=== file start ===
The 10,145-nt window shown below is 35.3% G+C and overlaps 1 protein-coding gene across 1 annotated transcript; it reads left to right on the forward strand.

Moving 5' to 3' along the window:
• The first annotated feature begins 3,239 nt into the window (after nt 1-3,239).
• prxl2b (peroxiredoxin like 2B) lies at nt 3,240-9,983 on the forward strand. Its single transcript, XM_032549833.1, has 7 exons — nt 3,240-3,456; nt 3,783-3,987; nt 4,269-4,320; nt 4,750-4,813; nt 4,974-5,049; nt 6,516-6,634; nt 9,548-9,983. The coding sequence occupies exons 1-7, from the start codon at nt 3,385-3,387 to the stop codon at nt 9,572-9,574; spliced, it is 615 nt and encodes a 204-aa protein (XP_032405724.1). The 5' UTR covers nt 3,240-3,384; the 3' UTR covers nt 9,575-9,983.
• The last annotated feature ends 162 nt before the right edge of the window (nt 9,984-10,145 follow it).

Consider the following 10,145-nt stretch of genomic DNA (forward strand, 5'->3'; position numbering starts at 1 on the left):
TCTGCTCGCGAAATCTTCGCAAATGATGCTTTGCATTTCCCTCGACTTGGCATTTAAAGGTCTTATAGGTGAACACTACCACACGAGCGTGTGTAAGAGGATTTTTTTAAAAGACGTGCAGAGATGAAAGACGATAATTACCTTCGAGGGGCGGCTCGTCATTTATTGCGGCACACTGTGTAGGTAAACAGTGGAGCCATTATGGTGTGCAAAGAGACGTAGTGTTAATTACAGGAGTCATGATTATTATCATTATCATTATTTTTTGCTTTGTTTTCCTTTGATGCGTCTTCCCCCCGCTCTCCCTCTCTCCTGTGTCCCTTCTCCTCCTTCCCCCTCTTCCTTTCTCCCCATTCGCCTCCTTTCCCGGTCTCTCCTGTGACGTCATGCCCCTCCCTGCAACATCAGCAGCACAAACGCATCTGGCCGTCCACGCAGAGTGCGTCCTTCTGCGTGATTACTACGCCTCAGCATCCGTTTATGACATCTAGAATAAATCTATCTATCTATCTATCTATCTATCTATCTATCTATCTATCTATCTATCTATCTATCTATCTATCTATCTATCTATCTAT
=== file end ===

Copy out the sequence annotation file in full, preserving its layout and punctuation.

The 10,145-nt window shown below is 35.3% G+C and overlaps 1 protein-coding gene across 1 annotated transcript; it reads left to right on the forward strand.

Moving 5' to 3' along the window:
• The first annotated feature begins 3,239 nt into the window (after nt 1-3,239).
• prxl2b (peroxiredoxin like 2B) lies at nt 3,240-9,983 on the forward strand. Its single transcript, XM_032549833.1, has 7 exons — nt 3,240-3,456; nt 3,783-3,987; nt 4,269-4,320; nt 4,750-4,813; nt 4,974-5,049; nt 6,516-6,634; nt 9,548-9,983. The coding sequence occupies exons 1-7, from the start codon at nt 3,385-3,387 to the stop codon at nt 9,572-9,574; spliced, it is 615 nt and encodes a 204-aa protein (XP_032405724.1). The 5' UTR covers nt 3,240-3,384; the 3' UTR covers nt 9,575-9,983.
• The last annotated feature ends 162 nt before the right edge of the window (nt 9,984-10,145 follow it).

Consider the following 10,145-nt stretch of genomic DNA (forward strand, 5'->3'; position numbering starts at 1 on the left):
TCTGCTCGCGAAATCTTCGCAAATGATGCTTTGCATTTCCCTCGACTTGGCATTTAAAGGTCTTATAGGTGAACACTACCACACGAGCGTGTGTAAGAGGATTTTTTTAAAAGACGTGCAGAGATGAAAGACGATAATTACCTTCGAGGGGCGGCTCGTCATTTATTGCGGCACACTGTGTAGGTAAACAGTGGAGCCATTATGGTGTGCAAAGAGACGTAGTGTTAATTACAGGAGTCATGATTATTATCATTATCATTATTTTTTGCTTTGTTTTCCTTTGATGCGTCTTCCCCCCGCTCTCCCTCTCTCCTGTGTCCCTTCTCCTCCTTCCCCCTCTTCCTTTCTCCCCATTCGCCTCCTTTCCCGGTCTCTCCTGTGACGTCATGCCCCTCCCTGCAACATCAGCAGCACAAACGCATCTGGCCGTCCACGCAGAGTGCGTCCTTCTGCGTGATTACTACGCCTCAGCATCCGTTTATGACATCTAGAATAAATCTATCTATCTATCTATCTATCTATCTATCTATCTATCTATCTATCTATCTATCTATCTATCTATCTATCTATCTATCTAT